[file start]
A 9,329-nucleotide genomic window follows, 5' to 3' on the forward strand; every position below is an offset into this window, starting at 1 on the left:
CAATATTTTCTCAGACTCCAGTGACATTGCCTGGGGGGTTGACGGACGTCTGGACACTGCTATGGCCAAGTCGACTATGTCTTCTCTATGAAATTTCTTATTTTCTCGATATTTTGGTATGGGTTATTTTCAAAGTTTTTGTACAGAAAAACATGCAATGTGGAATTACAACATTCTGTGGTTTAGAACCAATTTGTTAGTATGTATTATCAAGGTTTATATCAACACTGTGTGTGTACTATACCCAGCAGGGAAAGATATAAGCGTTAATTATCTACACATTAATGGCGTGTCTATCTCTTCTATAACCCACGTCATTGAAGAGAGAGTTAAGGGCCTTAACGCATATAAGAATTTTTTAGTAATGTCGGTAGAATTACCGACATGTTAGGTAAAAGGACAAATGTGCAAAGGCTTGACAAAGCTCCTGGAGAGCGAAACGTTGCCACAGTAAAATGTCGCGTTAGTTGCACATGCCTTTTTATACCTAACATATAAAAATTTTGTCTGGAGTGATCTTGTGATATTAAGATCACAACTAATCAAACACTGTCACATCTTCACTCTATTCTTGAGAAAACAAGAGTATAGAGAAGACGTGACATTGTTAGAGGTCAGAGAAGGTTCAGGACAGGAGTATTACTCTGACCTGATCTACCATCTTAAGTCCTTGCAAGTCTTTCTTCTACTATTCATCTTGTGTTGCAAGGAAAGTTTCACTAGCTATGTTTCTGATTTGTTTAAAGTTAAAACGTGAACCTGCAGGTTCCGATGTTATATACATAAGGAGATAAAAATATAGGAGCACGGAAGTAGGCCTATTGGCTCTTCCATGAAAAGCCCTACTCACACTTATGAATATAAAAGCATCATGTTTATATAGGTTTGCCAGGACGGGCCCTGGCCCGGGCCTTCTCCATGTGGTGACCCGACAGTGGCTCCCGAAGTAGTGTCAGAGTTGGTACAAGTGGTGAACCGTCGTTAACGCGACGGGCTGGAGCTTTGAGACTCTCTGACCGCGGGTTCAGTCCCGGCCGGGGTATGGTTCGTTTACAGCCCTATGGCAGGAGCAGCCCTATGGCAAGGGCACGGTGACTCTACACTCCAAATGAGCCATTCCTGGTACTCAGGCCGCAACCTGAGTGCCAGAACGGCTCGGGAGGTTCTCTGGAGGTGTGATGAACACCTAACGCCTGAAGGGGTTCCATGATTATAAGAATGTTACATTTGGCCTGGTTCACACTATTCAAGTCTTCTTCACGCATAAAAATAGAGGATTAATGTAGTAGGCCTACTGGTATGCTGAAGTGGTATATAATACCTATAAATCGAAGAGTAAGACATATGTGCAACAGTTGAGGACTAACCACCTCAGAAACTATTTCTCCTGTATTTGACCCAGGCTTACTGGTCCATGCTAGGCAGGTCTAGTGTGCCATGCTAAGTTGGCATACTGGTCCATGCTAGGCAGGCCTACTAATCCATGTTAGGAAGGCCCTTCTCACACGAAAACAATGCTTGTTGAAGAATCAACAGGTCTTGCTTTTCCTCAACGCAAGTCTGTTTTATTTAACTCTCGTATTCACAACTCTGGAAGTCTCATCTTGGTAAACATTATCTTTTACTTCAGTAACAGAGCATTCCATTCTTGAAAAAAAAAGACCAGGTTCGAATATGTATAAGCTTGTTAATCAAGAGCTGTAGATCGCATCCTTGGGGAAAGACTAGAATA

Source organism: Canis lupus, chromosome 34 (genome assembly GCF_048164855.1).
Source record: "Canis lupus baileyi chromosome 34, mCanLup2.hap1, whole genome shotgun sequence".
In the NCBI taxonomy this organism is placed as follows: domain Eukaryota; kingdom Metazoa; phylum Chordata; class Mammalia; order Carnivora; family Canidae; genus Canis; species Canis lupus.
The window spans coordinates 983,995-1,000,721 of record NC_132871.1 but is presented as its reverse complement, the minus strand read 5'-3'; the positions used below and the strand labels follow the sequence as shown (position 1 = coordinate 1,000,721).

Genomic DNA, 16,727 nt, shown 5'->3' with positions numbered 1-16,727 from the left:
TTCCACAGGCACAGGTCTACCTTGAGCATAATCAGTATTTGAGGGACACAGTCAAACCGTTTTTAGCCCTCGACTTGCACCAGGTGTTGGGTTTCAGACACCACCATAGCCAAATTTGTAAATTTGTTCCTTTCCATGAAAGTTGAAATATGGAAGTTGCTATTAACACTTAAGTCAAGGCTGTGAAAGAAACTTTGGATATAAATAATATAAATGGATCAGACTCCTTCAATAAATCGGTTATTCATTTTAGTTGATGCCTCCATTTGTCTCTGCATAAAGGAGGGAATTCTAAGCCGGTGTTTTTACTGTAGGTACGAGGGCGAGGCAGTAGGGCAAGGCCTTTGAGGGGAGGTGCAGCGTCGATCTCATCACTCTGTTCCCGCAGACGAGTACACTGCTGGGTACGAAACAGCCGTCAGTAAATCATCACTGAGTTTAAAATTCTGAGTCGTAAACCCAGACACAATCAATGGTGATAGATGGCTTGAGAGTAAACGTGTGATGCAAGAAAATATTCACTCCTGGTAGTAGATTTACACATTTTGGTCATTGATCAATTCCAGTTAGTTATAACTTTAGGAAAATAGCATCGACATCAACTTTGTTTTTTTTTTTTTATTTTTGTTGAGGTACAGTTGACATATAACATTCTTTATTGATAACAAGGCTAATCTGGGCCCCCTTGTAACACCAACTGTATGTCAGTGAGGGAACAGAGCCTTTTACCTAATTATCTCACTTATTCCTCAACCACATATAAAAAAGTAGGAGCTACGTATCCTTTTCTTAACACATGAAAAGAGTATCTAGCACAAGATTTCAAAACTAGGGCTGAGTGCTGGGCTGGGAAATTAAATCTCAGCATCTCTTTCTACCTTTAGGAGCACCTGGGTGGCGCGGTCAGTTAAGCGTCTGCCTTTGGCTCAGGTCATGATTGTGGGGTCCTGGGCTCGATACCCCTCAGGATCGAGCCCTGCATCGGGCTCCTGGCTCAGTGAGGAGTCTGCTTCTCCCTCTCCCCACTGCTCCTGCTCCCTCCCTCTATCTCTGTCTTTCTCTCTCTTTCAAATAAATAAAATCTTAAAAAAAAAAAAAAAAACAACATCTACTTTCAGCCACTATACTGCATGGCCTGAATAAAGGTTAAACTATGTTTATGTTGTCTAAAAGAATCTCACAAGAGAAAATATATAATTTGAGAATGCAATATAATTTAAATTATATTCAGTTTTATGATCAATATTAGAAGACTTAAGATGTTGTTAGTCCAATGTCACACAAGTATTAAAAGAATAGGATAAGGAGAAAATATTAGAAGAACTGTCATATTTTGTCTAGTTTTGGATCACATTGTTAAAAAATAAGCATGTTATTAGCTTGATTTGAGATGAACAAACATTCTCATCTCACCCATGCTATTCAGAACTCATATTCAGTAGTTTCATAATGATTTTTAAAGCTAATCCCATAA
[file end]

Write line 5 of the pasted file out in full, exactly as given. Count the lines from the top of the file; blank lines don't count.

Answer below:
In the NCBI taxonomy this organism is placed as follows: domain Eukaryota; kingdom Metazoa; phylum Chordata; class Mammalia; order Carnivora; family Canidae; genus Canis; species Canis lupus.